founding era, they frequently referred to emoluments in their deeds and conveyances. To take one pertinent illustration, on January 5, 1787, Francis Lewis, a prominent New Yorker who signed the Declaration of
Independence and Articles of Confederation, placed a notice in The New-York Packet announcing the sale of land at a public auction, together with “all buildings, ways,
paths, profits, commodities, advantages, emoluments and hereditaments
whatsoever to the said messuage or tenement and lot of ground belonging.” Lewis' advertisement ran throughout the spring and summer of 1787. As with Blackstone’s and
Jacob’s form contracts, the emoluments to which he referred were not government salaries or fringe benefits. Instead, they were benefits that belonged to
and ran with the land.
Two final points worth noting about Blackstone's understanding of "emolument" concern his last will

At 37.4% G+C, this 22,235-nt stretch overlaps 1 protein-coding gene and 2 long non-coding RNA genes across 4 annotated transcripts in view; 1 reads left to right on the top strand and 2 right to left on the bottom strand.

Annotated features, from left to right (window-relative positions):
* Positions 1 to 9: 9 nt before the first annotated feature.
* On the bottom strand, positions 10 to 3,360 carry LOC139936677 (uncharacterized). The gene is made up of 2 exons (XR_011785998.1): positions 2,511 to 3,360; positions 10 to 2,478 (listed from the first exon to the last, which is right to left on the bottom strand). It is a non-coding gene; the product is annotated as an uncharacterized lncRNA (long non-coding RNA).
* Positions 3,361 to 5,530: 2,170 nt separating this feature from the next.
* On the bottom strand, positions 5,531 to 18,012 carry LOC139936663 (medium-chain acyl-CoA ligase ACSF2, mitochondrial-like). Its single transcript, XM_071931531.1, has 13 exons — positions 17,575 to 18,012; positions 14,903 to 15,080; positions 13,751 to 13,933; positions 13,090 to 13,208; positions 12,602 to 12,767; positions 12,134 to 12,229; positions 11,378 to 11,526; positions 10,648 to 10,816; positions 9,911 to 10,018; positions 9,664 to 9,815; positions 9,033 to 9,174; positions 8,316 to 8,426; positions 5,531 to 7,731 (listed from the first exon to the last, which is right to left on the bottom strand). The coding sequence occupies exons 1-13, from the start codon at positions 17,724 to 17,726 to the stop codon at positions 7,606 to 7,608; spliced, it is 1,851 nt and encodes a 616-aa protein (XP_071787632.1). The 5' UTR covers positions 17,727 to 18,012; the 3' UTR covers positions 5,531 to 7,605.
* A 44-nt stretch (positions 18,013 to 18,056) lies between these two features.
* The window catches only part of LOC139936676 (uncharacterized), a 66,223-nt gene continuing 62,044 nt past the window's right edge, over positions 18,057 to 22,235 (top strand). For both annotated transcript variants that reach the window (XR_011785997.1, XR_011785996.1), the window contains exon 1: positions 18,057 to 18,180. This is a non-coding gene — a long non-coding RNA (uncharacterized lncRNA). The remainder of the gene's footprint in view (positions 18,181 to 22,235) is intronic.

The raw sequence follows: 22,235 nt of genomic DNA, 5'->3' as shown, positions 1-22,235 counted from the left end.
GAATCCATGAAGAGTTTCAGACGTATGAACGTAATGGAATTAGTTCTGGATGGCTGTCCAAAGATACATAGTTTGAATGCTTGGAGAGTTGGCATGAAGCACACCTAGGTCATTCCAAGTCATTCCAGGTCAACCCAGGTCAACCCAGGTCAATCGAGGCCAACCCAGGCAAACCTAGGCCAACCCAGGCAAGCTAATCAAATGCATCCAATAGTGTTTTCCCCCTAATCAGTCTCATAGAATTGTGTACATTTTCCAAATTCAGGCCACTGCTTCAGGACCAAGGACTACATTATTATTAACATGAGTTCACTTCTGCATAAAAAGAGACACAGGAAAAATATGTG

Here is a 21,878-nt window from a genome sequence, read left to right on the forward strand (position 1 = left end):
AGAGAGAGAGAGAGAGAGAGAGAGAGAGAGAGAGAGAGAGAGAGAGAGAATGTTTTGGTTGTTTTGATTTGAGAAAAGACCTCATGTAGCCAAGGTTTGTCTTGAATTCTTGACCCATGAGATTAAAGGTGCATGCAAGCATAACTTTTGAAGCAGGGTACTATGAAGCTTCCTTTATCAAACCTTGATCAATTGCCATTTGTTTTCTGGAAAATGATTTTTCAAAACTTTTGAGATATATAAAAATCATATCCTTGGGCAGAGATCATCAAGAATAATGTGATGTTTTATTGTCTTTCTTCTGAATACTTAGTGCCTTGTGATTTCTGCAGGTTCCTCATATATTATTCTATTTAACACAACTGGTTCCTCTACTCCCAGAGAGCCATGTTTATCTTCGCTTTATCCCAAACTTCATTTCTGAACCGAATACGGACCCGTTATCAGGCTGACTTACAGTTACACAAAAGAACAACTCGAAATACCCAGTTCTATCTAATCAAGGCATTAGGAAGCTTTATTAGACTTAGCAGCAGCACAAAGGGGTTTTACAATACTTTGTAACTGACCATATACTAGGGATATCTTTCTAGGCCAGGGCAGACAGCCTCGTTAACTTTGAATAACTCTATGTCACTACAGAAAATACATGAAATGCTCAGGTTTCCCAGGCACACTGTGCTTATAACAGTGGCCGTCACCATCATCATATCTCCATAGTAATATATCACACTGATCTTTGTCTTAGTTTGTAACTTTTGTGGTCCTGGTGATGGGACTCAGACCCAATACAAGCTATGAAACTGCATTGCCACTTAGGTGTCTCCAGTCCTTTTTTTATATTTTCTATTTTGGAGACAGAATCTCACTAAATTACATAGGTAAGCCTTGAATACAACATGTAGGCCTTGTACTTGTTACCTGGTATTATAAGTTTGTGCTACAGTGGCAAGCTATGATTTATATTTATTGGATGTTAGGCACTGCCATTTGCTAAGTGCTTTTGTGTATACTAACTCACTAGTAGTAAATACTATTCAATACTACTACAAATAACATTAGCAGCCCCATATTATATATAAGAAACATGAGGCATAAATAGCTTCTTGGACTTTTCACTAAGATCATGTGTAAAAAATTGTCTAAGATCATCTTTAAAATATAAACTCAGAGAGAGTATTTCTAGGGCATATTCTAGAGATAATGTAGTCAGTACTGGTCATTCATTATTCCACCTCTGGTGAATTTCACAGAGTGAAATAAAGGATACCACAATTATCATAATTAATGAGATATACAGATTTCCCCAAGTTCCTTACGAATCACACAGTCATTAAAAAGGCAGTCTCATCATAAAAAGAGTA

and testament and his argument in Tonson v. Collins.
By a clause in his will, Blackstone directed that his collection of case reports should be published after his death and that “the Produce thereof be carried to and considered part of my
personal Estate.” Blackstone’s brother-in-law,
James Clitherow, who served as his executor, fulfilled this obligation by
publishing two volumes of Blackstone's case notes in 1781. In his preface to Reports of Cases Determined in the Several Courts of Westminster-Hall from 1746 to 1779: Taken and compiled by Sir William Blackstone, Clitherow quoted
the foregoing clause to explain why he was not at liberty to give away any of these volumes as a present.Clitherow explained that “he [did] not think
himself justified in doing so, as Trustee for the Author’s Children, to whose Emolument the Profits are specifically directed to be applied.”
In characterizing Blackstone’s profits in this manner, Clitherow may have had in mind Tonson v. Collins, an important copyright case which Blackstone argued before King's Bench in 1761 and which appears in the first volume of the Reports.In summarizing his own argument in that case, Blackstone wrote: “No